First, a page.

The Hassle To Get Your Free Credit Report

by Barbara Nevins Taylor

Try getting a free credit report through and you may find it is a pain in the ass. First let me say, you should get your credit report for free without hassle. Federal law says that every year you can get a free credit report from each of the three major credit reporting companies: Experian, Equifax and TransUnion. You do that through the link. 

But the system doesn’t always work smoothly. And now the Consumer Financial Protection Bureau, which Republicans in Congress want to dismantle, fined Experian for piling on and making you visit a site filled with ads before you could get your report.

The CFPB fined Experian $3 million for that and also for selling credit scores, which it claimed lenders used to make decisions about whether you would qualify. The CRPB said, “In fact lenders did not use Experian’s scores to make those decisions.”

Companies compile credit scores based on your financial activity and create a number using from the lowest of 300 to the highest of 850. The CFPB points out that not all lenders use single scores.  As a way to sell scores to unsuspecting people, some companies create “education credit scores,” theoretically to inform consumers. But lenders rarely use them.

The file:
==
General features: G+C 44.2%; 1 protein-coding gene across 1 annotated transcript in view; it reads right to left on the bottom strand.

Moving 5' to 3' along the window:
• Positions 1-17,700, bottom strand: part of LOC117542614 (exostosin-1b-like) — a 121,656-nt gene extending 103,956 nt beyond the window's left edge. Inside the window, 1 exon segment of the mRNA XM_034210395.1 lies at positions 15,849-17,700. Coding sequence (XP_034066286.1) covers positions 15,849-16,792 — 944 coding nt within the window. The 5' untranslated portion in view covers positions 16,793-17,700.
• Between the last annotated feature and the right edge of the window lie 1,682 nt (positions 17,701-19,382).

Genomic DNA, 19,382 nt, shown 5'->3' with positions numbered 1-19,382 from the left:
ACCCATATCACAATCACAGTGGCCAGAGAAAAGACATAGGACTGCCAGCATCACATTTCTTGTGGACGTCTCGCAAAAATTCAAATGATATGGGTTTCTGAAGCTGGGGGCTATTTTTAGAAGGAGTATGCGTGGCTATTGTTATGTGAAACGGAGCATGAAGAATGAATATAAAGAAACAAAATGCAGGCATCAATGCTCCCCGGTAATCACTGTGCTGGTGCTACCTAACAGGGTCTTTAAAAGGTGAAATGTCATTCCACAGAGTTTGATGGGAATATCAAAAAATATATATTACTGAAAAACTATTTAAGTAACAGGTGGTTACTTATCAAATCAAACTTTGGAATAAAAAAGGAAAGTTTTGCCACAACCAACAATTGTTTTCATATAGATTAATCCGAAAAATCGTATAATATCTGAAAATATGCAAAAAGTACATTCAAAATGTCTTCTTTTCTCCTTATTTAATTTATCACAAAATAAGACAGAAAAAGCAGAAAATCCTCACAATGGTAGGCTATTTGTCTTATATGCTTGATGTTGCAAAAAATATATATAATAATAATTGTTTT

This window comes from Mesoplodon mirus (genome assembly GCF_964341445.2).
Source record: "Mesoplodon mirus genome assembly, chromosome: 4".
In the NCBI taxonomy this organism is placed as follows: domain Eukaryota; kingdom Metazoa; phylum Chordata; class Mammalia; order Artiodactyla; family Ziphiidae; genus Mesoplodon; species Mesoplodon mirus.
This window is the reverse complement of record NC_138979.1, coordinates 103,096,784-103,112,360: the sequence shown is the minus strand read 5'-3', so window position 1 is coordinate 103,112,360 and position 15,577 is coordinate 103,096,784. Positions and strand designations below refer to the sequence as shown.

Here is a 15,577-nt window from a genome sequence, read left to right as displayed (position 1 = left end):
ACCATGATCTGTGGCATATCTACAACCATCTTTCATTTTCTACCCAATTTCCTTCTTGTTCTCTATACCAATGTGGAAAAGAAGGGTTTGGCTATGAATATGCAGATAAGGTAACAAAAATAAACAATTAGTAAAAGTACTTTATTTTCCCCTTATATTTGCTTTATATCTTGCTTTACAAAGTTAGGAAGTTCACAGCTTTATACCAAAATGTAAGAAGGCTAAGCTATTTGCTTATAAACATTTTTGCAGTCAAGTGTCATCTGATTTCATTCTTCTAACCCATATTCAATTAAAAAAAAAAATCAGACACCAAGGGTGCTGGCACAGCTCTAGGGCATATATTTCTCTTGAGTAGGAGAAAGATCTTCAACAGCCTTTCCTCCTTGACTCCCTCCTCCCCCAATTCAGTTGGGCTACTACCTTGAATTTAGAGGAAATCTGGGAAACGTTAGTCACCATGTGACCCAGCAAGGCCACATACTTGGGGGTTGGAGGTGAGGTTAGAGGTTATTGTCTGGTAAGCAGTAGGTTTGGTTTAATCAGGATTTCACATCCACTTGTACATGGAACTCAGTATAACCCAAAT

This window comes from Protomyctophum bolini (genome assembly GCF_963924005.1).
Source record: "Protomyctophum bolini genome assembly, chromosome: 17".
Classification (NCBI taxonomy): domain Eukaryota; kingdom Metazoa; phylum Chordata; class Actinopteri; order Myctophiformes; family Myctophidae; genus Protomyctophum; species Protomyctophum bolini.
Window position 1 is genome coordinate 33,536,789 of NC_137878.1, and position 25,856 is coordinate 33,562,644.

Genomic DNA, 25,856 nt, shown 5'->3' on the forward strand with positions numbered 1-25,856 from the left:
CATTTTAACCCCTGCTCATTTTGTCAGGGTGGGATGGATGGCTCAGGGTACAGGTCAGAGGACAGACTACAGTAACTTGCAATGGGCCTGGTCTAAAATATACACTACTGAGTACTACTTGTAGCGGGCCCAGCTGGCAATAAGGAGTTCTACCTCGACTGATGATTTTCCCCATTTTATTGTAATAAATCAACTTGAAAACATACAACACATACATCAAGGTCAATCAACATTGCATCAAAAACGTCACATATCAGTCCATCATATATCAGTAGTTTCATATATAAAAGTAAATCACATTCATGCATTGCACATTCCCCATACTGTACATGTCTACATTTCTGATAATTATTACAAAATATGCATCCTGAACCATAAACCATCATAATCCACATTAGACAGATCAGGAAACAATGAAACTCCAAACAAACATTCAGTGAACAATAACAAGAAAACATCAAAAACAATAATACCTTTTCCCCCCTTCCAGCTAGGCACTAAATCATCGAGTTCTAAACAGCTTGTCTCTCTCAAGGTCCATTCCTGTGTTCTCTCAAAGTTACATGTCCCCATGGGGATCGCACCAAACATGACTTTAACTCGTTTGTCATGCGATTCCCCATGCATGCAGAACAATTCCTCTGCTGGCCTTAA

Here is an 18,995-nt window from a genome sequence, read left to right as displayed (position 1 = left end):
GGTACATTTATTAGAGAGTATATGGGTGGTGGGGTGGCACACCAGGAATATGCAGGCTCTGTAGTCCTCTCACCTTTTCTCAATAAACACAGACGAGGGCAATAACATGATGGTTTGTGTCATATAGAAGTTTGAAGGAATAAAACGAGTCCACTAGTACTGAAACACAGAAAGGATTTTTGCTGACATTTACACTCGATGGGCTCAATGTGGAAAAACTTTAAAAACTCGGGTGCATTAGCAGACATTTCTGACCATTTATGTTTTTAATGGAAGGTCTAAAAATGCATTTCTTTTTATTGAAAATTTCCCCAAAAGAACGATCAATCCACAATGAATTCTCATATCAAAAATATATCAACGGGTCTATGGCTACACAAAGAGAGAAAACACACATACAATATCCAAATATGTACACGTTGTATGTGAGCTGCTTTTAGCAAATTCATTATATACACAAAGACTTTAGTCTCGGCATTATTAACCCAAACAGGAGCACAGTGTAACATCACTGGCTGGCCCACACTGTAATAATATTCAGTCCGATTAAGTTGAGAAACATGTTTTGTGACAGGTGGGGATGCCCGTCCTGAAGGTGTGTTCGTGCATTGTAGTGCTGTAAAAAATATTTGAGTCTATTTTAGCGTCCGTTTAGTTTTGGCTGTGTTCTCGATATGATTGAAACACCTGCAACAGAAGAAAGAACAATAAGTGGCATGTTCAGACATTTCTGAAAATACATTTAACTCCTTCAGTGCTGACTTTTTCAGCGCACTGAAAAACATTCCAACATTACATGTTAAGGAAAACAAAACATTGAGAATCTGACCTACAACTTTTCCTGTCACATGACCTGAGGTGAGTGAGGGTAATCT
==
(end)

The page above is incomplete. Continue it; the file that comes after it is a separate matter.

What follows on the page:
But most lenders do use the FICO Score, created by the Fair Isaac company. You can get that score for free through the Open Access program available with some credit card companies, lenders and non-profit credit counseling services.

Courtesy Wikimedia

Experian developed something it called the “Plus Score” and marketed that to consumers from at least 2010 to 2014, claiming lenders used it.  Again, lenders didn’t and in some cases, the scores from Experian varied significantly from those that lenders used, according to the CFPB.

CFPB Director Richard Cordray said, “Consumers deserve and should expect honest and accurate information about their credit scores, which are central to their financial lives.

Complaints about getting credit reports top the monthly complaints to the CFPB, as well as to and other consumer activists.

The National Consumer Law Center applauded the move by the CFPB.  Its attorney Chi Chi Wu said, “American consumers are so much better off for the Consumer Financial Protection Bureau’s efforts to clean up the credit reporting industry.”

The CFPB took similar actions against Equifax and TransUnion. If you have a complaint about a credit reporting company let the CFPB know:

We have more about why getting a credit report online here.

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Barbara Nevins Taylor

As the winner of 22 Emmy Awards and a slew of journalism honors and awards, I created to give you the straight story about complicated stuff. Tell us what you want to know and we'll get you the answers.